In time, many of the performance issues were fixed, but fundamentally the M8C is a poor match for a C compiler. It can be done, but it certainly is not ideal. We also improved the code size issues by introducing our whole program compression technology to the M8C. On our AVR target, we get 10-15% code size reduction using this technology, and as much as 30%+ in some cases.  On the M8C, our own study showed that a 5-15% code size reduction is typical. Not too bad and certainly would be important.

Fast forward to around 2005/2006. CMS was no longer a separate company and was fully back in Cypress. Lots of management and business unit changes happened. Their CAPSENSE version of the PSoC took off in a spectacular way. Unfortunately, the CAPSENSE is not the high performance end of the market. Meanwhile, PSoC max’ed out at 32K flash, and an elaborate SRAM paging scheme brought tears to the programmers’ eyes. Sadly, those are not the tears of joy.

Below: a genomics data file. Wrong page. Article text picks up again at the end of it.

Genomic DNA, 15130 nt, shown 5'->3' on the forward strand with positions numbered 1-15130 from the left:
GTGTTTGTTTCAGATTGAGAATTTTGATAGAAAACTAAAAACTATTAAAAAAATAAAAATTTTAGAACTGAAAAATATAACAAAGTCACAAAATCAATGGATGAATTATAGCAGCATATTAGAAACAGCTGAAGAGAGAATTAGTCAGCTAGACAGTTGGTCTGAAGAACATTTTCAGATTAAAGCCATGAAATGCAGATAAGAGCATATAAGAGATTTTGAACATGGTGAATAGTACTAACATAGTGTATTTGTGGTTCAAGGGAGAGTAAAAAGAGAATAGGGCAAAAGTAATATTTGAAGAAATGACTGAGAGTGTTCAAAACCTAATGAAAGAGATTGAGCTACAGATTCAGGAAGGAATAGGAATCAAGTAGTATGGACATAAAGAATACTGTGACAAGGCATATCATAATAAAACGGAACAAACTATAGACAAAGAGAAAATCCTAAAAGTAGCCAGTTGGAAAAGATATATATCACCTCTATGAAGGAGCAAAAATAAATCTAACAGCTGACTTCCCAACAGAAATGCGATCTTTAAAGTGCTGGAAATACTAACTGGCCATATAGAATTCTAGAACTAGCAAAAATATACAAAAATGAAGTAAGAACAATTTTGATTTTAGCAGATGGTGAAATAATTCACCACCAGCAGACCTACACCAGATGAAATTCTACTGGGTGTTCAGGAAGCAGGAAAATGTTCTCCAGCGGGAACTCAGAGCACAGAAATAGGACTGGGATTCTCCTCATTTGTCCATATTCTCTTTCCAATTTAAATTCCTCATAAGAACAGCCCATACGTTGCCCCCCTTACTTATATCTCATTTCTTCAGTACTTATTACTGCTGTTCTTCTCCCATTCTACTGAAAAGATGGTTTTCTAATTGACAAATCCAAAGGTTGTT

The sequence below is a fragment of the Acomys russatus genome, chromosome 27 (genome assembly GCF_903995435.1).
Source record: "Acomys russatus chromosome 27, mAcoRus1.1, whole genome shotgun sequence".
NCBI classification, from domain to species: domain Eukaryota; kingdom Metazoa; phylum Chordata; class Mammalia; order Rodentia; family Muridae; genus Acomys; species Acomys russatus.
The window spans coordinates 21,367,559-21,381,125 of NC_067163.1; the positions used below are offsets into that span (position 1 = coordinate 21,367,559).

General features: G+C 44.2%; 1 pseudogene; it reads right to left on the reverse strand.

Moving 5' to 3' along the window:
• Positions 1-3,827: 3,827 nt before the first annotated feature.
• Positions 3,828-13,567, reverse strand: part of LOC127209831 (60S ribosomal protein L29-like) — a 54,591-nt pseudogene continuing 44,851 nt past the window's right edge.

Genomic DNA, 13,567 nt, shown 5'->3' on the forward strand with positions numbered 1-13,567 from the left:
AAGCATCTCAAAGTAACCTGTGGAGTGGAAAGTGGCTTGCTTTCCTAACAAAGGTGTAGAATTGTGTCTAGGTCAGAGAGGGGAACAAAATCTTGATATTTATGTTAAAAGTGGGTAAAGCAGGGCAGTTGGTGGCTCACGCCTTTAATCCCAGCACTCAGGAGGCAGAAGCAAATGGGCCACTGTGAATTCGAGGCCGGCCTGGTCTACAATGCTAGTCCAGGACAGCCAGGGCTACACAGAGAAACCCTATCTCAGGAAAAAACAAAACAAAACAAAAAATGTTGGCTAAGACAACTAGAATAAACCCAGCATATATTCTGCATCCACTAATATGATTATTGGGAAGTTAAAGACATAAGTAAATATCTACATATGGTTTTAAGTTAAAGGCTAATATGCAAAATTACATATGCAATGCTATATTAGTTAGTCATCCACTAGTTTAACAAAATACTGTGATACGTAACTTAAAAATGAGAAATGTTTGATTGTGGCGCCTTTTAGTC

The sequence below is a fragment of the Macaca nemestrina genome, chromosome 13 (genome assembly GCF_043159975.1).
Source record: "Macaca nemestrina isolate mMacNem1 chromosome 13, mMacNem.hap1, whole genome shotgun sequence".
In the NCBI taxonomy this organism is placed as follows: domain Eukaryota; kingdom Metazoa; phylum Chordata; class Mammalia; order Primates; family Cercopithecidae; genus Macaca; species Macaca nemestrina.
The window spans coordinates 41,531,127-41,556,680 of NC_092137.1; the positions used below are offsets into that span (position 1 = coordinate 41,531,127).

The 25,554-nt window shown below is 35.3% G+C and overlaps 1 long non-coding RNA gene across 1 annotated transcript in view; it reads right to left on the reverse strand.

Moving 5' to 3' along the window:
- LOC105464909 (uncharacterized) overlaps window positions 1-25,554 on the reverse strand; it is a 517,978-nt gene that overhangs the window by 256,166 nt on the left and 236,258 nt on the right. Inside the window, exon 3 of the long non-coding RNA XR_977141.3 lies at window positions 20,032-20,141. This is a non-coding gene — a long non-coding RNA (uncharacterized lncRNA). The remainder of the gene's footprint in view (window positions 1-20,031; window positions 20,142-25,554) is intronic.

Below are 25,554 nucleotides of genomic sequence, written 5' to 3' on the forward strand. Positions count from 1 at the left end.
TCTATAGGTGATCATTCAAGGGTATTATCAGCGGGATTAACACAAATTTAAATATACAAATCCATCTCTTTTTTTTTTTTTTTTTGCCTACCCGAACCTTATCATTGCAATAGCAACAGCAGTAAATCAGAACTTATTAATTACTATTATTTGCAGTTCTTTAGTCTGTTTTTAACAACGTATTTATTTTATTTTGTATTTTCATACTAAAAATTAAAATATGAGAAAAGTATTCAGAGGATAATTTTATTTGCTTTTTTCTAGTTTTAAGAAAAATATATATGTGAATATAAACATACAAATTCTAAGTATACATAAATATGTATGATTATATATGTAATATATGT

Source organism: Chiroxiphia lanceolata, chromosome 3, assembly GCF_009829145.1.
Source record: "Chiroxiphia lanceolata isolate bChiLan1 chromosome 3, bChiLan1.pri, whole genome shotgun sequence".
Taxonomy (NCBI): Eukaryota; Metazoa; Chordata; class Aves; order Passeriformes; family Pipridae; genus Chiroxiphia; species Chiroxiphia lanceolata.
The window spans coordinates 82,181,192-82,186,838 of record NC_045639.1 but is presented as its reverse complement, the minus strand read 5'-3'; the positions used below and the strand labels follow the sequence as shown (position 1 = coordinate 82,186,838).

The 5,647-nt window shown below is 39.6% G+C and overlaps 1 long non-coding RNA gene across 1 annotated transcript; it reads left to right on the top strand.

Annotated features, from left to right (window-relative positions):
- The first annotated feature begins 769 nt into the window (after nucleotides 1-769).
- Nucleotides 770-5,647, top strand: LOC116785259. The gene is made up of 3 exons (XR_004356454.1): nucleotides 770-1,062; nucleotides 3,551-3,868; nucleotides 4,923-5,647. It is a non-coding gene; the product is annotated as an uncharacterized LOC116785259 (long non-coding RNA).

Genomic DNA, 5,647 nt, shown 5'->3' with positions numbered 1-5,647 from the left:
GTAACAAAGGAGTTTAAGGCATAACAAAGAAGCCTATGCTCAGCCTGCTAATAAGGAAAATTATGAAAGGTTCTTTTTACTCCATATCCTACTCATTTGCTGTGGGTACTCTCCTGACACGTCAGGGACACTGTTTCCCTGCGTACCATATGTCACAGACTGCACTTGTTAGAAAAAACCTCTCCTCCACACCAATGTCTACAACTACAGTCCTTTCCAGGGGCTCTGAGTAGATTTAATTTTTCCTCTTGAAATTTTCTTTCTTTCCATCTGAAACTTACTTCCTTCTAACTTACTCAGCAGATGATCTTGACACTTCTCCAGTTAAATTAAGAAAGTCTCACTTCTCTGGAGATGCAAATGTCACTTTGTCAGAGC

During that time, we found out that due to some issues which they did not inform us about (so that they can be dealt with), Cypress has been telling their customers to turn off the code compressor. Lets think about this: in a competitive microcontroller market where they go up against established players, they have been recommending their customers to throw away 10% of the code size! *headdesk*

Under that environment, we thought that if ImageCraft were to produce the PRO compiler, we could work with customers directly and together with the code compression technology, we should be able to get 10-20% better code, and we could offer them the upgrades at very attractive prices. So we began working on the project. Then we noticed a “funny thing:” the new Cypress management is decidedly less communicative and we no longer have contact with the technical team.

Nevertheless, looking over the business situation, we made one last proposal to them: basically, for the royalty they would have paid us in the next few years, they would have unlimited rights to the M8C compiler. This is especially important if PSoC is to be pushed “everywhere” within Cypress and outside. We went back and forth a few rounds, but judging from the lackluster responses, clearly something is up.